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The price of your new horse is usually the least expensive cost involved with horse ownership. Finding a saddle that fits your new horse, feeding the horse, veterinary care, dentistry, and farrier services will add up to much more than the initial purchase price. Before you go horse hunting, make a list of what you want the horse to be able to do. Include the type of riding you will be doing, how many times a week you will ride your horse, and the level of your skill. By planning ahead, you can avoid an impulse buy that is not the right horse for you.
It is customary for the owner of the horse to ride him first. Watch them catch and saddle the horse. Ask questions about what type of bit they use, how often they de-worm, what they feed, what supplements the horse is on, and if the horse has had any surgery performed on him. Try to ride the horse in the same setting that you will normally ride. A horse that goes well in an arena may not be quiet and sure footed on a trail. If you will be riding mostly in an arena, find out how the horse behaves in one. Some horses that are quiet out on the trail become very nervous when ridden in an arena. If possible, try the horse around other animals as well. Some horses are quiet when they are out riding by themselves, but become very nervous in a "group" situation.
Once you have found a horse that meets most of the criteria on your list, and that you are comfortable on; arrange with the owner to have the horse "vet checked". Many owners will allow you to take the horse home on a trial basis until the vet check is performed. Make sure that you have worked out details about who "owns" the horse if something happens to him while in the care of the buyer. If the horse is insured, both of you should be protected. If not, specify who is responsible if the horse needs medical or surgical care, or if the horse should be in an accident. Usually, the buyer assumes responsibility for any new developments in the horse, and the seller is responsible for any chronic conditions. Choose the veterinarian who does the pre-purchase exam carefully. Make sure the practitioner is competent in equine medicine, and it is better to choose a veterinarian that does not do regular work for the seller. If the horse you want to buy is out of state, you can call your local veterinarian for a referral. Your veterinarian should have a list of other vets who are members of the American Association of Equine Practitioners. You can also find veterinarians who are members of this association by looking online at www.aaep.org.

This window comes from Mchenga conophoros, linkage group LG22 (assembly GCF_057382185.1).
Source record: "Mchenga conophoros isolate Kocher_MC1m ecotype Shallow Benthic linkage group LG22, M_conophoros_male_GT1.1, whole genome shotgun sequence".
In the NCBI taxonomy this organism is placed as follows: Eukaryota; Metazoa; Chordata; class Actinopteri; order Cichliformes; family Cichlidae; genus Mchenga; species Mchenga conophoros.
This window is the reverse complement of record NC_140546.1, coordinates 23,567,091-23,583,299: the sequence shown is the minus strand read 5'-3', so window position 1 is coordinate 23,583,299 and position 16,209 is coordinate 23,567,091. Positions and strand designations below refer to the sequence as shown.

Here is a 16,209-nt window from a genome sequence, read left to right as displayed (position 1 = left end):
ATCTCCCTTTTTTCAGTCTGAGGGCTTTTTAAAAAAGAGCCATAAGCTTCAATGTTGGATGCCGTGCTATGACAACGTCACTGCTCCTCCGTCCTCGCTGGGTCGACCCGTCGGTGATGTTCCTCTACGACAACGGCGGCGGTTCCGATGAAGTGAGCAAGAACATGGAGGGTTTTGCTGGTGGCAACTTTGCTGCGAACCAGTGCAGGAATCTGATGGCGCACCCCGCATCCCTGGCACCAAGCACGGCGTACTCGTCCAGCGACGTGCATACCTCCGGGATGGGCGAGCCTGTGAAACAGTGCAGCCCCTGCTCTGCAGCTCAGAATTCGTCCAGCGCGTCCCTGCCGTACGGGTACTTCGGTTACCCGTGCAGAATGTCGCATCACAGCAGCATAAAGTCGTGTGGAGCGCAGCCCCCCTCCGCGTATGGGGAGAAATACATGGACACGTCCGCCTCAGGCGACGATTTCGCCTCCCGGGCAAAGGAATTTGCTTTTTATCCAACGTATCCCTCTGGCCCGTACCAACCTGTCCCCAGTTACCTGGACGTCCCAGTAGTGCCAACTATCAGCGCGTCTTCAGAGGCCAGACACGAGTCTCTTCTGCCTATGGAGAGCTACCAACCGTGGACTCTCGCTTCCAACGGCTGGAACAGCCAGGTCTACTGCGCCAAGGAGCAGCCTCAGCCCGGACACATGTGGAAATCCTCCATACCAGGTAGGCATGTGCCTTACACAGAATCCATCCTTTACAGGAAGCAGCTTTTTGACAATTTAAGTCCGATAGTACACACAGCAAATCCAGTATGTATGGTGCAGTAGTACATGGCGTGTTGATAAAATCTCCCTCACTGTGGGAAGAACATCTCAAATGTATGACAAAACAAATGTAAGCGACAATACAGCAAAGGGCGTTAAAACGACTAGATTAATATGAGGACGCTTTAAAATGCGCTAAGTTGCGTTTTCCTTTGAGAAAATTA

The veterinarian will go over the general conformation of the horse, check for symmetry of muscles, and help you evaluate the horse for his intended purpose. She will perform flexion tests and watch the horse move in circles and straight lines to screen for possible joint or tendon problems. A hoof tester exam will look for sensitivity of the coffin and navicular bones. If the veterinarian sees any stiffness or problem areas, radiographs may be necessary to further evaluate the legs. Sometimes, depending on the purchase price, age of the horse, and intended use; radiographs are recommended even if no stiffness is seen. The examining veterinarian will auscultate the horse's lungs, abdomen, and heart. The eyes will be examined for signs of skin cancer, uveitis, cataracts, and scars. The horse's back and spine will be evaluated, and if the equine practitioner performing the exam has chiropractic or osteopathic training, the motion of the spine and other joints will also be evaluated. Any horse will have a less than perfect pre-purchase evaluation. The veterinarian's job is to find and point out the horse's weak points. Your job is to ask questions to determine if you can live with these weak points. The horse's intended job is critical in the exam. A horse that will teach a 10 year old child dressage may have different requirements than a horse that will be competing in 50 mile endurance races. If the horse is out of state, you may want the examiner that is evaluating the horse to speak directly to your veterinarian at home. It is your veterinarian that will have to keep the horse going once you buy him, so involving your vet before you buy the horse is always smart business.
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